Increasing the level of detection of circulating hepatitis C virus (HCV) in diagnostic testing would maintain good test accuracy and would likely allow for the development of more affordable portable tests for use in low- and middle-income countries, according to a study published in the Journal of Hepatology.1
Viral hepatitis is the cause of 1.34 million deaths worldwide, and more than 50 million of the estimated 70 million cases of chronic HCV occur in low and middle income countries.2,3 Current diagnostic tests can detect as little as 12 IU/mL of virus, however affordable point-of-care tests for HCV are needed to improve access to treatment in these areas.1 Researchers sought to determine the target level of detection necessary to diagnose most cases of HCV that are eligible for treatment and identify characteristics associated with low-level viremia (defined as the lowest 3% of the distribution of HCV RNA) to understand those at risk for misdiagnosis.
They established a multicountry cross-sectional dataset of HCV RNA linked to demographic and clinical data that included 66,640 individuals with HCV viremia from Georgia (44.4%), Canada (40.9%), India (8.1%), Cambodia (2.6%), Egypt (1.6%), Pakistan (1.3%), Cameroon (0.4%), Indonesia (0.2%), Thailand (0.2%), Vietnam (0.1%), Malaysia (0.05%), and Mozambique (0.02%) and found that a 97% level of detection was 1318 IU/mL. In addition, factors associated with low-level viremia were younger age (18-30 years), female sex, and advanced fibrosis stage F4.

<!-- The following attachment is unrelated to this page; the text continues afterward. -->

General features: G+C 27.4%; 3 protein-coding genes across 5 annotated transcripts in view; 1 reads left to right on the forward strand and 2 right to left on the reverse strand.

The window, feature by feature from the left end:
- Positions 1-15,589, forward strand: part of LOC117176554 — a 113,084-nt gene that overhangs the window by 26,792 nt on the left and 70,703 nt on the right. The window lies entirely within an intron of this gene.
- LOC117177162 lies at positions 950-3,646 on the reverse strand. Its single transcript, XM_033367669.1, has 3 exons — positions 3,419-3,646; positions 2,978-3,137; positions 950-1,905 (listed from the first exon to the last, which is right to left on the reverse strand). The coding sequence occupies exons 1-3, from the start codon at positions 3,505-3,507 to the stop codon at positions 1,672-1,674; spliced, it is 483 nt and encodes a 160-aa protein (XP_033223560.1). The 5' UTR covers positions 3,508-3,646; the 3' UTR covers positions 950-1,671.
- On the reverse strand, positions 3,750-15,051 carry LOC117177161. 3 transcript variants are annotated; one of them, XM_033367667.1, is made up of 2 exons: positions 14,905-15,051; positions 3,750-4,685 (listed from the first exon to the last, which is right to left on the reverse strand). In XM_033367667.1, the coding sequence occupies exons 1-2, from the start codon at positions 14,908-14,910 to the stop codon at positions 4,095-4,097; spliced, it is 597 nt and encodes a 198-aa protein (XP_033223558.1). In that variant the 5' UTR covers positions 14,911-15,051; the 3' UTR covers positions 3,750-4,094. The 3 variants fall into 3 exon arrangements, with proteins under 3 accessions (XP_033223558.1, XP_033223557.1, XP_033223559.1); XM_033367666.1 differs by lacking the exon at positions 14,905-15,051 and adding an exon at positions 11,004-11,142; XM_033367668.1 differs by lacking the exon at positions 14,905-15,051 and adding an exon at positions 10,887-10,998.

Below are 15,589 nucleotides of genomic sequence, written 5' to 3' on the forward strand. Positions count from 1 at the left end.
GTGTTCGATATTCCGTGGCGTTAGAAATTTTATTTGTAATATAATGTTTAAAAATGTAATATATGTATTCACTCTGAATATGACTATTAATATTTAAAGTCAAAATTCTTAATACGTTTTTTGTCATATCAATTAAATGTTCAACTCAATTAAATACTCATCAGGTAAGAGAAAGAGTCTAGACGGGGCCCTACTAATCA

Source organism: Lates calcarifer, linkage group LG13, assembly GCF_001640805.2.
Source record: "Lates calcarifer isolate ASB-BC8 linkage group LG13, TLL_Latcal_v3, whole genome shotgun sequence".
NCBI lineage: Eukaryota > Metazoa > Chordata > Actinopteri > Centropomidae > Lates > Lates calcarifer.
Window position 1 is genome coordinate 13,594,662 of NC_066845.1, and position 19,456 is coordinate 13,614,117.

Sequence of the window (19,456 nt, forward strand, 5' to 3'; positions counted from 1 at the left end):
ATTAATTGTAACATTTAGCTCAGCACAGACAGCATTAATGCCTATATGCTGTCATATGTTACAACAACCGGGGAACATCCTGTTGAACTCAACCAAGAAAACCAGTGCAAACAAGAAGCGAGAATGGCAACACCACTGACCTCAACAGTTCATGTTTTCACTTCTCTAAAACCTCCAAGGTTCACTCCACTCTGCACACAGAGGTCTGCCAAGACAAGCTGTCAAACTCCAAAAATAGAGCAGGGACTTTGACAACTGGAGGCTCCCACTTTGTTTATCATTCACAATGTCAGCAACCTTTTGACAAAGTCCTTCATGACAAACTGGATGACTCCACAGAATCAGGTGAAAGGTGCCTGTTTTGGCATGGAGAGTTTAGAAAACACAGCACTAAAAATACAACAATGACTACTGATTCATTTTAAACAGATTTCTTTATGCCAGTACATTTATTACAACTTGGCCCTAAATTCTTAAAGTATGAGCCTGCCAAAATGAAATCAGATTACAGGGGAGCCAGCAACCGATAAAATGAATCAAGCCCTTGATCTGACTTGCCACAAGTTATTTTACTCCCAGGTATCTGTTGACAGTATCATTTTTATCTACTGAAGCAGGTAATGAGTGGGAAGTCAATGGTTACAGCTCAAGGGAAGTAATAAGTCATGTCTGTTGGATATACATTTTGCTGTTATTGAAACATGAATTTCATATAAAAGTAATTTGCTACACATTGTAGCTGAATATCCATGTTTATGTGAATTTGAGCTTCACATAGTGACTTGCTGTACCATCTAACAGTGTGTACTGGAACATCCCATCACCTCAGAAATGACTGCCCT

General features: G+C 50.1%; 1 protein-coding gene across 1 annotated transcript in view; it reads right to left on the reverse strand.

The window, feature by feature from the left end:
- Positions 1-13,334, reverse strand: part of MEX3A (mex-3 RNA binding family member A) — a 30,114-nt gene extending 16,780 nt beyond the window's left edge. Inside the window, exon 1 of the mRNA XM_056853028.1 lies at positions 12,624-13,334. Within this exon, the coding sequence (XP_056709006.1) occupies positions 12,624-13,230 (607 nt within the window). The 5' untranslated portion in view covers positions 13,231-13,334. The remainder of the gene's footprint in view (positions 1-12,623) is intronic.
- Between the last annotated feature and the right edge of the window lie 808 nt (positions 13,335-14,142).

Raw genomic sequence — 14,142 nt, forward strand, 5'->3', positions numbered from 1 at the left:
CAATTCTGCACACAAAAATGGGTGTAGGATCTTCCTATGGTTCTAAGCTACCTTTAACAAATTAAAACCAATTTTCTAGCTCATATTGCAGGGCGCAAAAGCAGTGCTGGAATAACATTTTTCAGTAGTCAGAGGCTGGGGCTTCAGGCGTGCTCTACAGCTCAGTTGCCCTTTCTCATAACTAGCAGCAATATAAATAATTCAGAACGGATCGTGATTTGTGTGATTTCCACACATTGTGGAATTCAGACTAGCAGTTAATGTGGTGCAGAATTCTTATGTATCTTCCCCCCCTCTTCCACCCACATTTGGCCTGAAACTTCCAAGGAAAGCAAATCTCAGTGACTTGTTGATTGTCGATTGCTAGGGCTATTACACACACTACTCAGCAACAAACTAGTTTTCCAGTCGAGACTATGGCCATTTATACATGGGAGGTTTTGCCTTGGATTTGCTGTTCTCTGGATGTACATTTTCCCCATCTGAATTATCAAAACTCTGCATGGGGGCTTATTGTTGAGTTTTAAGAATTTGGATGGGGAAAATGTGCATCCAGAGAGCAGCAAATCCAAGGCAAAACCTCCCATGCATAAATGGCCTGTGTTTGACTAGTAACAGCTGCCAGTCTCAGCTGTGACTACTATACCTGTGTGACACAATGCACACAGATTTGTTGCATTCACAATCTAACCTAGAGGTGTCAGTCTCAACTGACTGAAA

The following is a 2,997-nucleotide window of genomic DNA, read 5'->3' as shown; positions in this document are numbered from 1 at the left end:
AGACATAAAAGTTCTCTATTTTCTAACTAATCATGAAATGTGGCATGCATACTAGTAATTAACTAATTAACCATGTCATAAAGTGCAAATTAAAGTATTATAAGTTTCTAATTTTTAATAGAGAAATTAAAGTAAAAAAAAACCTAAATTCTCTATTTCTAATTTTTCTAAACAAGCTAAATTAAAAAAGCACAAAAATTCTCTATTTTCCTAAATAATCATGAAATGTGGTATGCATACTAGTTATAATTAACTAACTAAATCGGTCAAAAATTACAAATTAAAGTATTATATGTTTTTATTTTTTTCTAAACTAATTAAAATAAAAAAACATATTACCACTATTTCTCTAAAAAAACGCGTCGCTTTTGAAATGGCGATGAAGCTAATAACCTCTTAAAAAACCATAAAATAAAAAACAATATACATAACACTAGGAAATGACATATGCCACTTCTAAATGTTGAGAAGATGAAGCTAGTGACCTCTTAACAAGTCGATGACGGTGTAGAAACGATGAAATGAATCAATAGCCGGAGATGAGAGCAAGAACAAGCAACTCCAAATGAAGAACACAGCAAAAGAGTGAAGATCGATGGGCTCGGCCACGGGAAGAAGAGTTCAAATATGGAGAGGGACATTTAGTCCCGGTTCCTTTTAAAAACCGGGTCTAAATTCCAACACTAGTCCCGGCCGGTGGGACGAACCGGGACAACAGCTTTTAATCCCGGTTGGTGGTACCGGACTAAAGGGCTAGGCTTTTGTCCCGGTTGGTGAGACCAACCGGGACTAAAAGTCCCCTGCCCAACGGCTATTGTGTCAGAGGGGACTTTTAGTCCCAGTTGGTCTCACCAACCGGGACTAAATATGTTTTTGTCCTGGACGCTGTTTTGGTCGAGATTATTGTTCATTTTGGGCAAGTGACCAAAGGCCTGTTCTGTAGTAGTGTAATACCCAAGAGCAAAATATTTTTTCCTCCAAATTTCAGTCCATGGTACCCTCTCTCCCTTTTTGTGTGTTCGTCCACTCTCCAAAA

The study authors concluded that, “A product specification that allows for a level of detection of 1318 IU/mL could facilitate development of an affordable non-molecular [point-of-care] test that could dramatically increase rates of HCV testing and treatment initiation in [low- and middle-income countries], thus substantially impacting health outcomes for chronic HCV infection on a population-level.”1
- Freiman JM, Wang J, Easterbrook PJ, et al. Deriving the optimal limit of detection for an HCV point-of-care test for viraemic infection: analysis of a global dataset [published online February 20, 2019]. J Hepatol. doi: 10.1016/j.jhep.2019.02.011
- World Health Organization. Global hepatitis report, 2017. www.who.int/hepatitis/publications/global-hepatitis-report2017/en/. April 2017. Accessed March 8, 2019.
- Gower E, Estes C, Blach S, Razavi-Shearer K, Razavi H. Global epidemiology and genotype distribution of the hepatitis C virus infection. J Hepatol. 2014;61(1 Suppl):S45-S57.